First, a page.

BARCELONA – In a surprise announcement the night before the Mobile World Congress opens here, Huawei Devices showed what it claims were the world's fastest handsets and tablets, using a new quad-core applications processor designed by its chip division. Huawei said its K3V2 chip significantly outperforms the competition, including Nvidia’s quad-core Tegra3.
The 1.2-1.5 GHz K3V2 was a two-year project of Huawei’s HiSilicon division. Officials said the chip delivers 30 to 50 percent more performance than the Tegra3 across a range of benchmarks.
A 64-bit memory bus--twice the width of the Tegra3--is one of the main factors in the performance of the K3V2, said Jerry Su, chief architect of the chip. Built in a TSMC 40 nm low power process, the chip fits in a 12x12mm package. Su said Huawei is willing to sell the chip as a merchant part to other handset makers.
The 40 nm Huawei K3V2 fits in a 12x12 mm package.
The K3V2 uses four ARM Cortex A9 cores and a 16-core graphics block co-developed with an unnamed U.S. chip designer. The two collaborated on the GPU’s architecture, and the U.S. partner handled its implementation.
The graphics block handles 2-D and 3-D work and helps a handset deliver 35 frames/second video compared to 13 fps for Tegra 3 and 8.4 for a dual-core Qualcomm Snapdragon, according to Huawei's tests.
In addition, the chip sports new versions of several existing Huawei hardware accelerators. They include blocks to speed up audio, video, network processing and to handle power management functions.
The design was a big leap for the HiSilicon group whose last chip, released two years ago, sported just one A9 core.
“The time pressure is the biggest issue,” said Su. “We are moving faster than Moore’s Law,” he said.
Indeed, the group hopes to have a follow on design out in 12 months that uses A15 and A7 cores in a big/little brother configuration ARM announced last year. That chip will likely use 28 nm technology, a process that will take another six months to mature, said Su.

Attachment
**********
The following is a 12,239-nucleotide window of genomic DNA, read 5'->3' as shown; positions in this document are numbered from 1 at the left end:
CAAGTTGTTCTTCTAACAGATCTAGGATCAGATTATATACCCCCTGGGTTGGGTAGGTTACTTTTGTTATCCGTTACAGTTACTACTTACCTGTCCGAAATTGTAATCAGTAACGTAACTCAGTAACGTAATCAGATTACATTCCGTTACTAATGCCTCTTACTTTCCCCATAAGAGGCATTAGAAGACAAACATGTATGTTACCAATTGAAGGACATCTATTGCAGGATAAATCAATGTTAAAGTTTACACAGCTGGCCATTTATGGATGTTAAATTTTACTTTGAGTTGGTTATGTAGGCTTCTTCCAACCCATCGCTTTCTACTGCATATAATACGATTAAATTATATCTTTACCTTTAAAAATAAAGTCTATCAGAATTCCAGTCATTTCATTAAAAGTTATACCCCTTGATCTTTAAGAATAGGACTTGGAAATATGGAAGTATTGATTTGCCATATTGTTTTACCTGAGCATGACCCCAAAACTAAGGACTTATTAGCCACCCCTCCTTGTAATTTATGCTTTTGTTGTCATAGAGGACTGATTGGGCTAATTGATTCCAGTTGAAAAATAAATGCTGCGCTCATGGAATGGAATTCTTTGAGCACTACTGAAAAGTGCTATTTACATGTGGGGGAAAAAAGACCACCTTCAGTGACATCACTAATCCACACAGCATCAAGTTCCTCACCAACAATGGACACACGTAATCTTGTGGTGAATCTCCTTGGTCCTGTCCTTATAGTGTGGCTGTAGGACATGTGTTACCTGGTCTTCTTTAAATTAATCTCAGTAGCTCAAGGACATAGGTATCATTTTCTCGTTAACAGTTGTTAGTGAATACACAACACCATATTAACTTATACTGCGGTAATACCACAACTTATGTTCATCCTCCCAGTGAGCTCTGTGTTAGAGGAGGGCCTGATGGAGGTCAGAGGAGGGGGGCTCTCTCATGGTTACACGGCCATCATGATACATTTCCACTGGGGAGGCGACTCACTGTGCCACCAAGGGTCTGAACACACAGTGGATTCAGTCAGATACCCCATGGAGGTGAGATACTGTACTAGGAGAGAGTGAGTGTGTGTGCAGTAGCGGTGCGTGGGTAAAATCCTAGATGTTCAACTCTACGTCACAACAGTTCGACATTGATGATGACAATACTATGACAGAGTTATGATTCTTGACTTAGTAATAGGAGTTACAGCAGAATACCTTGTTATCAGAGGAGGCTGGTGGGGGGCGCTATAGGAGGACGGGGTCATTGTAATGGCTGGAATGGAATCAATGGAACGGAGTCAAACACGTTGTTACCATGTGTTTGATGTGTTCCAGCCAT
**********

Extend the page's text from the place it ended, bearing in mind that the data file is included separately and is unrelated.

Huawei is not widely known for its applications processors. However, the company has been designing handset chips for several years, said Su who has been with the mobile group for eight years.
In addition to a tablet, the company plans separate models of smartphones using the chip in 1.2 and 1.5 GHz versions. The Ascend D quad will go on sales in global markets this summer. The smartphones will use a 4.5-inch screen with a 1290 x 720 pixel resolution capable of 720-progressive video.
The systems use third party baseband chips to cover 3G and LTE networks.Su said HiSilicon has an LTE multi-band chip in the works that could be ready for the market in six months. The company already makes LTE chips for data cards.
The company is on a fast rise in handsets, said Richard Yu, chairman of Huawei Devices. The unit shipped just three million handsets two years ago, but sales jumped to 20 million last year and could triple to 60 million this year with up to 40 percent of sales in China, Yu said.
On the technology front, Su said his design team was able to leverage multicore expertise from HiSilicon designers who have developed multicore network processors and base station chips.
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on the event.
Jerry Su with the Huawei Ascend Quad D using his K3V2 chip.